- Scientific name
- Entoloma excentricum
- Common names
- Excentric Pinkgill
- Excentrisk rødblad
- ekstsentriline punalehik
- Entolome excentré
- Marmorierter Rötling
- nesomerna rdečelistka
- Exzentrischer Rötling
- IUCN Specialist Group
- Mushroom, Bracket and Puffball
- Assessment status
- Assessment date
- IUCN Red List Category
- Jordal, J.
- Ainsworth, A.M. & Mešić, A.
is a species of xerophytic, calcareous seminatural grassland and shallow soil on limestone in Europe, up to subalpine areas. The habitats are declining due to changing agricultural practices, development projects, mining and pollution (airborne nitrogen deposition). Over the distribution range we assume a total population decline of 15-30% over the last 50 years (approximately three generations: one generation is assumed to be about 17 years). Habitat quality has also become impaired and the decline in population size over this time could be even higher. This decline in habitat is ongoing and expected to continue over the next 50 years. GBIF lists 283 occurrences, while national databases sum up to about 400. The species is assumed to have a population of over 20,000 mature individuals. At a global scale (i.e. Europe) the population decline is assumed to be on average 15-30% in 50 years (past, present and future). The species meets the threshold for NT (A2c+3c+4c).
Bres. is normally an easily recognizable species, both macroscopically and microscopically (Noordeloos 1992, Senn-Irlet and Wöltsche 2002). The species is described from Italy but the type does not exist (Noordeloos 1992). The taxonomic status of a few GBIF occurrences in North America is uncertain and not included here. There is hardly any evidence of European Entoloma
species occurring in North America (M. Noordeloos pers. comm.). The type of Entoloma excentricum var. porphyrocephalum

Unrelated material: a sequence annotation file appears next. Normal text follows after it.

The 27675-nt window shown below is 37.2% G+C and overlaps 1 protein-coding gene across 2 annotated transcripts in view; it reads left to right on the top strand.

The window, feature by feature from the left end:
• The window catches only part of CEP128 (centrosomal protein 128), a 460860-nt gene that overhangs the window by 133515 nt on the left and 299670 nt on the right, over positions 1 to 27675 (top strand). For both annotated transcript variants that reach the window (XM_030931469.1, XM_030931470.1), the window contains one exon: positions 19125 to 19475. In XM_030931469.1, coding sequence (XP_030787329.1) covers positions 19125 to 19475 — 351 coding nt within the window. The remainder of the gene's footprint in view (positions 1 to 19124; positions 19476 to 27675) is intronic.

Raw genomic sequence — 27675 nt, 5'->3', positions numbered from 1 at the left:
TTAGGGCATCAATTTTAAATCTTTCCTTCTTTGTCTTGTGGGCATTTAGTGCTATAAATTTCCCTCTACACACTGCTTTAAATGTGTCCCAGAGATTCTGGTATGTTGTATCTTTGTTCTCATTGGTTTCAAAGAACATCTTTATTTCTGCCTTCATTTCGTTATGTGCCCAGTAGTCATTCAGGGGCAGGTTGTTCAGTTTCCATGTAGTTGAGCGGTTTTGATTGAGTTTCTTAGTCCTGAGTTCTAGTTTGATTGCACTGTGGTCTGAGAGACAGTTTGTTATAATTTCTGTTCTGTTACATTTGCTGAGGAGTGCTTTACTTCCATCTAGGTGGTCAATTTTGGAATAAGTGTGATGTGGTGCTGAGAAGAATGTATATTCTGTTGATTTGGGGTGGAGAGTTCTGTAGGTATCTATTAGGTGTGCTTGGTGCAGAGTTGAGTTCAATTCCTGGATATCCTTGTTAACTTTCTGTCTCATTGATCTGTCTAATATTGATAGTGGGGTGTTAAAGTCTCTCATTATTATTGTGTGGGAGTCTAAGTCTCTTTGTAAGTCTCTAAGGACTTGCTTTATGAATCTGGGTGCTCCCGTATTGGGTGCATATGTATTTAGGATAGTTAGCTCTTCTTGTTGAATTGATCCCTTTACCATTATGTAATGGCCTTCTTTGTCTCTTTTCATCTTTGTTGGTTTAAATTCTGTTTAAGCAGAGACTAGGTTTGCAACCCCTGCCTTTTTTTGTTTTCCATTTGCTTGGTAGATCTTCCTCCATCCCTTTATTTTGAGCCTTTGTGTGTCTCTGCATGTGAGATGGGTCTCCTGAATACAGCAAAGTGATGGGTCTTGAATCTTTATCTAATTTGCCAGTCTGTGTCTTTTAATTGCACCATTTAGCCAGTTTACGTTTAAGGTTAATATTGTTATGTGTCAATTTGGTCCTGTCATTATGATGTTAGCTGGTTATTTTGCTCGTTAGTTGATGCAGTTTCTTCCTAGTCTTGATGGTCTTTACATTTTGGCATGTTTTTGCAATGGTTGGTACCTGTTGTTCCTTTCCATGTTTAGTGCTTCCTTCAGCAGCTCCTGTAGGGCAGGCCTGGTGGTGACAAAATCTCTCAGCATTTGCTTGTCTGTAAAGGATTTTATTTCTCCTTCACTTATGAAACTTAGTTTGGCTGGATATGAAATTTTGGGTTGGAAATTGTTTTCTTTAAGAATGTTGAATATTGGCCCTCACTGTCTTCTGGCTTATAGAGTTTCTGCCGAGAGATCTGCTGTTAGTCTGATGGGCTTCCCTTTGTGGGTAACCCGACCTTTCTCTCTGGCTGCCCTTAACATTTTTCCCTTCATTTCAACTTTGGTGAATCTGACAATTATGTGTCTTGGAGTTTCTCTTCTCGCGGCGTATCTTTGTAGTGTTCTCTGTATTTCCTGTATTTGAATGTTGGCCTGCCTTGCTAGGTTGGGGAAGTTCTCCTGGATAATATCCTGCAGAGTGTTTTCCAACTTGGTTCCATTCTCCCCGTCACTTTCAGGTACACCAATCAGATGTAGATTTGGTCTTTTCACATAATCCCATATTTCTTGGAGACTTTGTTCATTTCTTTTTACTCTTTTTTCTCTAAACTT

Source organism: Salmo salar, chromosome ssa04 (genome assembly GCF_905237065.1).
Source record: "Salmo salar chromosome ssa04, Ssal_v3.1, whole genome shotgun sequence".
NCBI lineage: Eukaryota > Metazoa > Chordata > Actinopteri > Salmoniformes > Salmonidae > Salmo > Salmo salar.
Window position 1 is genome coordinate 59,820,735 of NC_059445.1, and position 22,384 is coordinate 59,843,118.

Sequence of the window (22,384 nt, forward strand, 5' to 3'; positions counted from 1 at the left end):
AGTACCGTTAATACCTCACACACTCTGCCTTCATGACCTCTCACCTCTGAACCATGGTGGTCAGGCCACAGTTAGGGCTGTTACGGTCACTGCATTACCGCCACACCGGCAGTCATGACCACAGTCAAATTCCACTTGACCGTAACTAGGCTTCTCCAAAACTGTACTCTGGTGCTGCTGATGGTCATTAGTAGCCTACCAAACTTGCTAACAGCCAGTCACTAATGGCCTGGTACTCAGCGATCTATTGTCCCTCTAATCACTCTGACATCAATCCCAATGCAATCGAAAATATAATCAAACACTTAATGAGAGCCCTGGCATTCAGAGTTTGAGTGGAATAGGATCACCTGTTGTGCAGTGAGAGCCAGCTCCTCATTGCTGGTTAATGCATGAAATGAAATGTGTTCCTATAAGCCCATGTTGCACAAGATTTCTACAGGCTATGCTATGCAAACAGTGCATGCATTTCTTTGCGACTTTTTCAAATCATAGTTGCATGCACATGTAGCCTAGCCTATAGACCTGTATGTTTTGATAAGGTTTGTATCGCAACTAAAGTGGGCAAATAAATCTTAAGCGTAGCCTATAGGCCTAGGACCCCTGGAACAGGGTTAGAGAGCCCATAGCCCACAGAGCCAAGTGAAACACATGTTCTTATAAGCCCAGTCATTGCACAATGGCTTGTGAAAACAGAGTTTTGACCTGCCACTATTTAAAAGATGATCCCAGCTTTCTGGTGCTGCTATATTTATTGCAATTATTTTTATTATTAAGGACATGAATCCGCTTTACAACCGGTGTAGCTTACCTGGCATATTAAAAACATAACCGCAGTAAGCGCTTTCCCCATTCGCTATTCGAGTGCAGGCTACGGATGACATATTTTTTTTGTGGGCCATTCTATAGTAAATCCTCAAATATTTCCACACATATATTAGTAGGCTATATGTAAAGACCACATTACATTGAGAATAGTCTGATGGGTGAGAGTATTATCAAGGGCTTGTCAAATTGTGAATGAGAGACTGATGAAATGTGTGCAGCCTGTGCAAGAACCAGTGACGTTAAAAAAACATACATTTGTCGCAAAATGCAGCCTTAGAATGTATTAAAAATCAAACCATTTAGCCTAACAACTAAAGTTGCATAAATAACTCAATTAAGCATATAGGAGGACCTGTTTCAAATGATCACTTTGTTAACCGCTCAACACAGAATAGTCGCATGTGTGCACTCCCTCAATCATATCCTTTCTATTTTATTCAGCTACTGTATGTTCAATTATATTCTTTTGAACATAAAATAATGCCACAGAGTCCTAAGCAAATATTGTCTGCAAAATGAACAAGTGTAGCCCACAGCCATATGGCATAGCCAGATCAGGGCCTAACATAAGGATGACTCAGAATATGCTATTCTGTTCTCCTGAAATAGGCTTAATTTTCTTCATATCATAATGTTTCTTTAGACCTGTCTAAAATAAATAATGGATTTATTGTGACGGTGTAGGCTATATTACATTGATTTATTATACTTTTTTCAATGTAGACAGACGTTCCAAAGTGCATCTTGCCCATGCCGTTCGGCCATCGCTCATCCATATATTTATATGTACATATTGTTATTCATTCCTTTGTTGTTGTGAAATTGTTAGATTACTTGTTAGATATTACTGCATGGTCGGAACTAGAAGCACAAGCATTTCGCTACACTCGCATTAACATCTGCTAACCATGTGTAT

Noordel. & Wölfel from Germany (Noordeloos 1982) is sequenced and shown to be a separate species which will need a new name (Bálint Dima pers. comm.) and this taxon is therefore not included here. It can be separated from E. excentricum
by macroscopical and microscopical characters (Noordeloos 1982, 1992).
The species is with certainty only known from Europe. National databases indicate >400 occurrences in many countries from the lowlands up to subalpine areas (see also GBIF 2019), especially in calcareous areas. The eastern limit is uncertain due to lack of data.
Population and Trends
National databases indicate >400 occurrences in European countries. Based on available information on trends in seminatural grasslands, Griffith et al. (2013) estimated a habitat loss of 90% over the last 75 years for the CHEG-fungi (grassland fungi of Clavariaceae, Hygrocybe s.l., Entoloma and Geoglossaceae) as a whole in Western Europe. According to the Food and Agriculture Organization of the United Nations (FAO), the area of grasslands in the EU declined by 12.8% over 13 years (1990-2003). Also other sources point to a habitat loss in seminatural grasslands of roughly 1% per year in Europe over a longer time, although the data quality is not always very good. This species also occurs on limestone with shallow soils (also called alvar) and rarely also calcareous forest, and these habitats may have a slower habitat loss. In Sweden and Austria the population is thought to be too slowly declining for threatened status on their national Red Lists. Over the whole distribution range we assume a total habitat loss and population decline of 15-30% over the last 50 years (3 generation lengths). As the habitat quality is also declining, population decline could be higher. This trend is ongoing and expected to continue in the future.